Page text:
This solution appealed to me, for several reasons. First, I want to get the seismic retrofitting done at all of the schools as soon as possible (but it does not make sense to open up the walls to do this, then close them, then come back later and open them up again for electrical, plumbing, etc.). Second, this seemed fairer to all of the schools, as opposed to two or three schools having to wait. Third, I was concerned that we might never obtain sufficient funding to renovate the remaining two or three schools.
Again, I need to come back to the funding issue. Barry Brucker and I were elected in November, 1997. Soon after we were elected, we went to a training session for new Boardmembers. One of the things that we were very interested in was obtaining state bond funds for construction. Why should the citizens of Beverly Hills have to pay the full cost of renovating our schools, when other communities obtain state bond funds? After the morning training session, Barry went to a symposium relating to school construction (and I went to a different session, so that we could cover more ground). When both sessions were over, I went looking for Barry and found him in an animated discussion with the lecturer in his session. By the end of the day, we felt that Beverly Hills could receive state bond funds and that this should be aggressively pursued.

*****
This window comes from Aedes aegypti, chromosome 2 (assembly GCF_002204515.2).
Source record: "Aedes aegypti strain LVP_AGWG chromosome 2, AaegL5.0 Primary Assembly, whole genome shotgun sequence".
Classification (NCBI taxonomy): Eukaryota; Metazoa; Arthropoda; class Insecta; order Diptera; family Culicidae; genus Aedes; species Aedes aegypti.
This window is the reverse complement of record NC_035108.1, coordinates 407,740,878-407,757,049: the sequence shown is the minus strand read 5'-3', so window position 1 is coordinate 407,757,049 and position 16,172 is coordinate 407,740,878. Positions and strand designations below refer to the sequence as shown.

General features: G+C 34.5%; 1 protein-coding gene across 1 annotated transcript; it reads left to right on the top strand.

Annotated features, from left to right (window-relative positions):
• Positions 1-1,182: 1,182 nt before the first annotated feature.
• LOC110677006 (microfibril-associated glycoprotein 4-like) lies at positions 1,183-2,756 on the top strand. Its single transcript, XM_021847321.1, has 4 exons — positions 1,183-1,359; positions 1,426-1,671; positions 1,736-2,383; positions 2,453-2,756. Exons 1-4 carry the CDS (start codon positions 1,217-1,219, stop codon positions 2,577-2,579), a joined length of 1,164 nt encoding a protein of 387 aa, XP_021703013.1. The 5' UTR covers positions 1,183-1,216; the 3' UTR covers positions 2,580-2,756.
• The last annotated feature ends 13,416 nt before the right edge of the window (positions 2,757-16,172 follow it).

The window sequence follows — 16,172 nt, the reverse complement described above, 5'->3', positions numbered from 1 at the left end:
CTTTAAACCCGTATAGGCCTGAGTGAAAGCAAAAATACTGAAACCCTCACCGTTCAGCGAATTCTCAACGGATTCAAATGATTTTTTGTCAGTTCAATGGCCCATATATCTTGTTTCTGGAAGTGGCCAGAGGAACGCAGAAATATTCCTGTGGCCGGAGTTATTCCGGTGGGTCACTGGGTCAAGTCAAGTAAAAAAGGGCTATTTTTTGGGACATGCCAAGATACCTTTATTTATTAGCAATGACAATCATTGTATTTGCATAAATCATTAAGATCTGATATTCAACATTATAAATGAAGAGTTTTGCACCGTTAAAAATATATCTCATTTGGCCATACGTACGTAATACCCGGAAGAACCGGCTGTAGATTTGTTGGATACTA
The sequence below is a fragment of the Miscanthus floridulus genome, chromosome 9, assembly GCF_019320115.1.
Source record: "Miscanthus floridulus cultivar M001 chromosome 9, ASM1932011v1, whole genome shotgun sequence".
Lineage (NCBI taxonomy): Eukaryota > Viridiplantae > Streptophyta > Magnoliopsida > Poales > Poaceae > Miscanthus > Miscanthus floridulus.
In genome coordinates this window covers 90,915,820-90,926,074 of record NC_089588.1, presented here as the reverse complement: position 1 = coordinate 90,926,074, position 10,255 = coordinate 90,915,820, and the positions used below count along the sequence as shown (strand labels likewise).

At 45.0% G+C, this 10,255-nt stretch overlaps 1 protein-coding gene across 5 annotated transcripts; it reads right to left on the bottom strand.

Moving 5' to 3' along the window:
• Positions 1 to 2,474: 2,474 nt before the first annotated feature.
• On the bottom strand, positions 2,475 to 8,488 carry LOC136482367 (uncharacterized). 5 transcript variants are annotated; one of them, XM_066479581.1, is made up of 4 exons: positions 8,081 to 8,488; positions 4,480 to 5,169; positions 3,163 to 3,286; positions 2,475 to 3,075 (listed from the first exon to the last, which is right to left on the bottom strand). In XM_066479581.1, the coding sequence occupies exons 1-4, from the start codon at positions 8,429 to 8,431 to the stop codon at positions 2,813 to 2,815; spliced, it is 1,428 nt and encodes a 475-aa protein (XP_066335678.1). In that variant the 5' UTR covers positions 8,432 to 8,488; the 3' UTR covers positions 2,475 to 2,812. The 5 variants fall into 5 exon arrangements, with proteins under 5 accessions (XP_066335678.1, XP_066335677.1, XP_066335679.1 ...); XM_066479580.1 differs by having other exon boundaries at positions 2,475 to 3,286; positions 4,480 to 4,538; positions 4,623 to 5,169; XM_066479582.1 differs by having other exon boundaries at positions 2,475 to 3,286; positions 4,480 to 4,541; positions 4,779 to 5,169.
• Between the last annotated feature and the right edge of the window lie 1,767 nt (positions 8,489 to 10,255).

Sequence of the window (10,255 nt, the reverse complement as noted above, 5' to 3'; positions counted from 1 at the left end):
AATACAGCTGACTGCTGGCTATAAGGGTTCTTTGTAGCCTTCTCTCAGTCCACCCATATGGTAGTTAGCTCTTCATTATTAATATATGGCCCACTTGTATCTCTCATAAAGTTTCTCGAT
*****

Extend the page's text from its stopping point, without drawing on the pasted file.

As soon as we returned from the training session, Barry and I both immediately asked the superintendent why we could not receive state bond funds. Eventually, we were provided with a copy of a memo that was totally unsatisfactory to us. Beginning in January, 1998, Barry and I began pestering the superintendent to look into this further, because we did not believe the memo. After several months of strident pestering, the superintendent finally got sick of it and the district spoke with a consultant who was an expert in obtaining state bond funds. The consultant confirmed what Barry and I had already surmised, which was that we could probably obtain some state bond funds. Furthermore, by that time, Allison had recently joined the board, and agreed with us that the district should pursue this.
As things stand today, it appears that we may receive as much as $16 million of state bond funds. The problem is that because of all the years that were wasted, we are far from the beginning of the line in terms of districts who have applied for state bond funds. Accordingly, it may take two or three years to actually get this money. Also, as costs continue to escalate, these dollars will buy less and less actual construction.